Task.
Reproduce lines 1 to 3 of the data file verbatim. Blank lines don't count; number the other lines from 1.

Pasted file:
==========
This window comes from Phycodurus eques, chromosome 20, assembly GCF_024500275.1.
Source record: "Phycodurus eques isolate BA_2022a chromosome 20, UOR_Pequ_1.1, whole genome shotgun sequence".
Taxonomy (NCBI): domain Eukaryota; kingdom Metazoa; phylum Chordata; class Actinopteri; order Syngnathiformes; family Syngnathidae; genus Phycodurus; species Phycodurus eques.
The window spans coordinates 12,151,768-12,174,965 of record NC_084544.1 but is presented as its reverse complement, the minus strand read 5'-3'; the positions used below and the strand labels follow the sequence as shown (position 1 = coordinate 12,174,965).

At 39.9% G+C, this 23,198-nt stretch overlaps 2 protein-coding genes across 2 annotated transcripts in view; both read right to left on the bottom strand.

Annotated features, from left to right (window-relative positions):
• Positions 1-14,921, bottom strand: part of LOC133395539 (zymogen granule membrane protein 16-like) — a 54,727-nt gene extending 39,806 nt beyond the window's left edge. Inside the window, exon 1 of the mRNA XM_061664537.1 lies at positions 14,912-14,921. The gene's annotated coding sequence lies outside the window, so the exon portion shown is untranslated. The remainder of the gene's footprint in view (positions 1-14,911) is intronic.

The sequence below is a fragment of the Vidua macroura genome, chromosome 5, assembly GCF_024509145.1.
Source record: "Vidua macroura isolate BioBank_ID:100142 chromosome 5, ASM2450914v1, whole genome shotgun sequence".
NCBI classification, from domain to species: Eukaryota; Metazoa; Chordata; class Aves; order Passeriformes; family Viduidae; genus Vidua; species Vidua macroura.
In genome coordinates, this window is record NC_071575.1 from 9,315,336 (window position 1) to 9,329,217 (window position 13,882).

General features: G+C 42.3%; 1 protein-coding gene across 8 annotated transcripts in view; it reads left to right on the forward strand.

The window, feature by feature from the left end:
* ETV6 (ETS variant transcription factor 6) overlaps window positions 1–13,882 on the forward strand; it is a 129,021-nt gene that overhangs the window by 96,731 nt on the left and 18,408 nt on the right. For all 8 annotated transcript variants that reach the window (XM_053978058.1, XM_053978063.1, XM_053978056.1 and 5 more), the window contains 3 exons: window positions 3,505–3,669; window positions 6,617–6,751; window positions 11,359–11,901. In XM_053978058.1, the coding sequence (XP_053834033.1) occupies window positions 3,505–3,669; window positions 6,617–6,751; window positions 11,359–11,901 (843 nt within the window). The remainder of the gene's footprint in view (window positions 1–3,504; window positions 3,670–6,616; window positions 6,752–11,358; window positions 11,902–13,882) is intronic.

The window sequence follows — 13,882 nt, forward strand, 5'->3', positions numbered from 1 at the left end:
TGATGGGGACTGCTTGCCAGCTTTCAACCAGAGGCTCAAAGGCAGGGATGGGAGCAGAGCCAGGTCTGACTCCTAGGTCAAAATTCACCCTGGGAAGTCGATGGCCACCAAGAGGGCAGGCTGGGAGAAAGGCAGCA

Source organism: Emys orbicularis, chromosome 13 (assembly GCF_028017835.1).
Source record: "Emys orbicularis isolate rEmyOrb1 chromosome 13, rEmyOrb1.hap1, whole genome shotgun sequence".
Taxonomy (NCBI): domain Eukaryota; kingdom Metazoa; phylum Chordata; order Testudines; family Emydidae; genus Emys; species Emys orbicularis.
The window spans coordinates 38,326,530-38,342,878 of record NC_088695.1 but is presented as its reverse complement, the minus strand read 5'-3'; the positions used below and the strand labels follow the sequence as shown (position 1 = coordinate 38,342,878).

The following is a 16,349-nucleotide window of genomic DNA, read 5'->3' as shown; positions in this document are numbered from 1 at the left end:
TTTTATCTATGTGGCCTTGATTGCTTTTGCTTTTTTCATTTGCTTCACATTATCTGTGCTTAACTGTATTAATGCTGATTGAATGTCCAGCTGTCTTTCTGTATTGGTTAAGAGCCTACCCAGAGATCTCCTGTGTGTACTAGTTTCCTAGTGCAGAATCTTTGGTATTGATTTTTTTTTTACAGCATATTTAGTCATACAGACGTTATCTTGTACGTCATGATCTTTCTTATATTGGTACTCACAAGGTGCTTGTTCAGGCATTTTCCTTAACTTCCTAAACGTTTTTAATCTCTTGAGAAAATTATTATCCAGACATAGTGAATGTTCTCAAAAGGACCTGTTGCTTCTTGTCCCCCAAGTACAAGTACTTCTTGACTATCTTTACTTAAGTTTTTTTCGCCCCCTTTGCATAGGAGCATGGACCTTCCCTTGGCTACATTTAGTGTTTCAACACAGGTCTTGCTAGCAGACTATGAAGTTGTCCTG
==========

This window comes from Phycodurus eques, chromosome 20, assembly GCF_024500275.1.
Source record: "Phycodurus eques isolate BA_2022a chromosome 20, UOR_Pequ_1.1, whole genome shotgun sequence".
Taxonomy (NCBI): domain Eukaryota; kingdom Metazoa; phylum Chordata; class Actinopteri; order Syngnathiformes; family Syngnathidae; genus Phycodurus; species Phycodurus eques.